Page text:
• All current Highway Traffic Act rules of the road and penalties will apply to the driver/vehicle owner
  • Vehicles must comply with SAE Standard J3016 and any requirements of the Motor Vehicle Safety Act (Canada) that apply to automated driving systems for the vehicle’s year of manufacture.

The Ontario Pilot Project also references the Society of Automotive Engineers (SAE) International Standard J3016 which provides the following for six levels of car automation:

  • Level 0 – No automation – a human driver performs all aspects of the driving tasks
  • Level 1 – Driver assistance – a human driver is assisted by either a steering or an acceleration/deceleration assistance system
  • Level 2 – Partial automations – a human driver is assisted by both a steering and an acceleration/deceleration assistance system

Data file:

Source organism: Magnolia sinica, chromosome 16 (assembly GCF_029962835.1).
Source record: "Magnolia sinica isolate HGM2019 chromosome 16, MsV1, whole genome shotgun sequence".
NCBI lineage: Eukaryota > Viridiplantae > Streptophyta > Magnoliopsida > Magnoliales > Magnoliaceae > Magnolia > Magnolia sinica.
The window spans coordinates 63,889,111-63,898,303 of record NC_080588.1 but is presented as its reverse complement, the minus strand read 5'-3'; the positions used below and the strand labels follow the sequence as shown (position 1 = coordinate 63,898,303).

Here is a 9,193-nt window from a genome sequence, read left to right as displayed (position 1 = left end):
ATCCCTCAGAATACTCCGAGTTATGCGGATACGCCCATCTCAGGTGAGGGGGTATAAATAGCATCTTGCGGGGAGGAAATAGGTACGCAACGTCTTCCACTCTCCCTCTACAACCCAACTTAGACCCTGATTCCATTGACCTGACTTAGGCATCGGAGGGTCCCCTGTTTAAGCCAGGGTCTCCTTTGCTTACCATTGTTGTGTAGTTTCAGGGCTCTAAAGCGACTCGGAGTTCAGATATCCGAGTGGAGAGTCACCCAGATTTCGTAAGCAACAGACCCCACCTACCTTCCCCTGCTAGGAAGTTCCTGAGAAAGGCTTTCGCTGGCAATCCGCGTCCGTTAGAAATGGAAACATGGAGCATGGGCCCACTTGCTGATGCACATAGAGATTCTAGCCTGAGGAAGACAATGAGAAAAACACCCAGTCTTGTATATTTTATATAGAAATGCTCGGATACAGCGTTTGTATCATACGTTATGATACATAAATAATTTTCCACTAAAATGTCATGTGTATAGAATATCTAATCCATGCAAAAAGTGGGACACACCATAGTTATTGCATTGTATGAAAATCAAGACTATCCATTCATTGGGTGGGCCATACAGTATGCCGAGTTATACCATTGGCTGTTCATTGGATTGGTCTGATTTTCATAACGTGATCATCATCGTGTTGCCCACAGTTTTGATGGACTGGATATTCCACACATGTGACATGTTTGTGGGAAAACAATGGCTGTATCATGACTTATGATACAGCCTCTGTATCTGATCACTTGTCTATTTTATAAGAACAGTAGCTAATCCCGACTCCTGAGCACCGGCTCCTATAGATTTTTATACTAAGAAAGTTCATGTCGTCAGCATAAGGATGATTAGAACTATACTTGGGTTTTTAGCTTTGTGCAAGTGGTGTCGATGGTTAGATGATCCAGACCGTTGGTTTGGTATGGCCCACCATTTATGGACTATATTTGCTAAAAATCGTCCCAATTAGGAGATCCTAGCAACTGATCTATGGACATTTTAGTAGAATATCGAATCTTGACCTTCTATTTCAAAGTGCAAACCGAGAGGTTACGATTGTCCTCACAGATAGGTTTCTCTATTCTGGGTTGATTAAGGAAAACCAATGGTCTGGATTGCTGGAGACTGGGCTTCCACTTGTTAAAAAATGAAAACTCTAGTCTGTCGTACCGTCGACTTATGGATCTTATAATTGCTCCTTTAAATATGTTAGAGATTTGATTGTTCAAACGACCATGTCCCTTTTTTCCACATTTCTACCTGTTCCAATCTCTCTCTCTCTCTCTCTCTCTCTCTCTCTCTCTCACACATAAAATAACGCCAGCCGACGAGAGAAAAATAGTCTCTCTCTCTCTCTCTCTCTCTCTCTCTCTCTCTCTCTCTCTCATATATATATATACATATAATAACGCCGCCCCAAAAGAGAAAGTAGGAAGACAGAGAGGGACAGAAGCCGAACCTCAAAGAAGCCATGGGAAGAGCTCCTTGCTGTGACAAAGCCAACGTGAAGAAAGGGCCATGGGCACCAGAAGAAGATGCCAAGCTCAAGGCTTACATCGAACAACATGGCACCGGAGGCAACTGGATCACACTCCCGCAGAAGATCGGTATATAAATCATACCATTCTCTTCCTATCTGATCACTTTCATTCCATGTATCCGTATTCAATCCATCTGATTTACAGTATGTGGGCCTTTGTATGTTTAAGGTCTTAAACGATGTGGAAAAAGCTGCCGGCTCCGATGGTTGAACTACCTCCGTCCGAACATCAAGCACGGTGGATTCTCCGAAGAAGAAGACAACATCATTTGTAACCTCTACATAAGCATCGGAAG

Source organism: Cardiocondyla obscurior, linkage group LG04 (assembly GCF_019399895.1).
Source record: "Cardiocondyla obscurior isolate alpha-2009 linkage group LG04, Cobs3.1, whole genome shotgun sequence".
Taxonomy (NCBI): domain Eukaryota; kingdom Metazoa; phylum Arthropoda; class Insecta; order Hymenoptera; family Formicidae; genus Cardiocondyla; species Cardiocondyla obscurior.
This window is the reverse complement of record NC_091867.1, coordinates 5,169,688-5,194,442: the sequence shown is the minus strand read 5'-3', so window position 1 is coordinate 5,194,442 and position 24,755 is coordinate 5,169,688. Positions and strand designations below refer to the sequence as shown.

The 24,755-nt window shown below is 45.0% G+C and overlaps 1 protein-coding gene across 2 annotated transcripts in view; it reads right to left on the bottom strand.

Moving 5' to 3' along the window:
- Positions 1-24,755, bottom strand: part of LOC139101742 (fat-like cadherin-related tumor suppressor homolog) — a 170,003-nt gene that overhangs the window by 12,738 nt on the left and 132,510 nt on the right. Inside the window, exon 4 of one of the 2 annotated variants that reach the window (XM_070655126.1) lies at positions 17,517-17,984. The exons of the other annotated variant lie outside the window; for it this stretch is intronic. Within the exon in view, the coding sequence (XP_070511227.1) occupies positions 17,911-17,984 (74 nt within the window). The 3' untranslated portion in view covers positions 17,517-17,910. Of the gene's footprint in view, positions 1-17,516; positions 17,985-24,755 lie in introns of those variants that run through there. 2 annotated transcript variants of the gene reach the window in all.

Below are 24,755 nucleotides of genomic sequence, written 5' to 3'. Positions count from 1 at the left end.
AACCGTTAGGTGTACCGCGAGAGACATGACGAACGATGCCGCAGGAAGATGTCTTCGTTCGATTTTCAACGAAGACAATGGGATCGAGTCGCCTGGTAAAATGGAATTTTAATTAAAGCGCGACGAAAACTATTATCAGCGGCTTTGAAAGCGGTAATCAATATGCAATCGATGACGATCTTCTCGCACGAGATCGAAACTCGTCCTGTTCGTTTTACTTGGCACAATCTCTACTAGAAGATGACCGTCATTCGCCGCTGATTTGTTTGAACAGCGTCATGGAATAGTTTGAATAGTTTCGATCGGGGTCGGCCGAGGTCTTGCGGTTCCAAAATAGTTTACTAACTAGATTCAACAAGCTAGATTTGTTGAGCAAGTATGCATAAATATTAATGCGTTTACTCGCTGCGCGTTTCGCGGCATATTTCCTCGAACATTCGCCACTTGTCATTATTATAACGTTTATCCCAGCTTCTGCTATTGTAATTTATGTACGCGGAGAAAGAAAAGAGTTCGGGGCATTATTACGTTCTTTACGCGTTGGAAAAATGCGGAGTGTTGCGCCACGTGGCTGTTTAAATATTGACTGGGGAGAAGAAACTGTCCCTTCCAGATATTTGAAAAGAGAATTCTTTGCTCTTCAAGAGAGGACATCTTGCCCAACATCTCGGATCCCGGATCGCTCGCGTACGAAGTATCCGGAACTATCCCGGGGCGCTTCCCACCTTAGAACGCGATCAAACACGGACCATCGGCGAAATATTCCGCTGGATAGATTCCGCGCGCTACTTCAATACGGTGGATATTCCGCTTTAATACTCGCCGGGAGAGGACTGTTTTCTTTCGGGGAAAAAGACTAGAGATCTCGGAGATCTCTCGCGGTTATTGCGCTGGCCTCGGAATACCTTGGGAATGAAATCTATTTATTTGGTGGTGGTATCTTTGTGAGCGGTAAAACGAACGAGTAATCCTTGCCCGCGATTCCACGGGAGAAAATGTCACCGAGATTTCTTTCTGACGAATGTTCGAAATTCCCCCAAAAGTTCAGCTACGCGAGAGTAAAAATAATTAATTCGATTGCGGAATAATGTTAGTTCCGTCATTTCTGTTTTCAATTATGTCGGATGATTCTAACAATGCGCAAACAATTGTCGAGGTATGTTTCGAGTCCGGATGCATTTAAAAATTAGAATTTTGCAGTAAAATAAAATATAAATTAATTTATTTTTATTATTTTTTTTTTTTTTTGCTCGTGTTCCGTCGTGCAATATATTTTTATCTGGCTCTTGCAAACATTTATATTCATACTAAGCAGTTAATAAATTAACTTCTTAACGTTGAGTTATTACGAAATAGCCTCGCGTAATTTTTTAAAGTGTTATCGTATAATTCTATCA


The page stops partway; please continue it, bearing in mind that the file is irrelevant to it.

• Level 3 – Conditional Automation – an automated system performs all dynamic driving tasks with the expectation that the human driver will respond appropriately to request to intervene
  • Level 4 – High automation – an automated system performs all dynamic driving tasks, even if a human driver does not respond appropriately to a request to intervene
  • Level 5 – Full automation – an automated driving system performs all dynamic driving tasks, but can be managed by a human driver.

*Note that vehicles operating at Level 3 or higher are contemplated under the Ontario Pilot Project.

Lastly, Ontario recently conducted a public consultation regarding amendments to the Ontario Pilot Project. Although this consultation period is now closed, the proposed amendments would permit: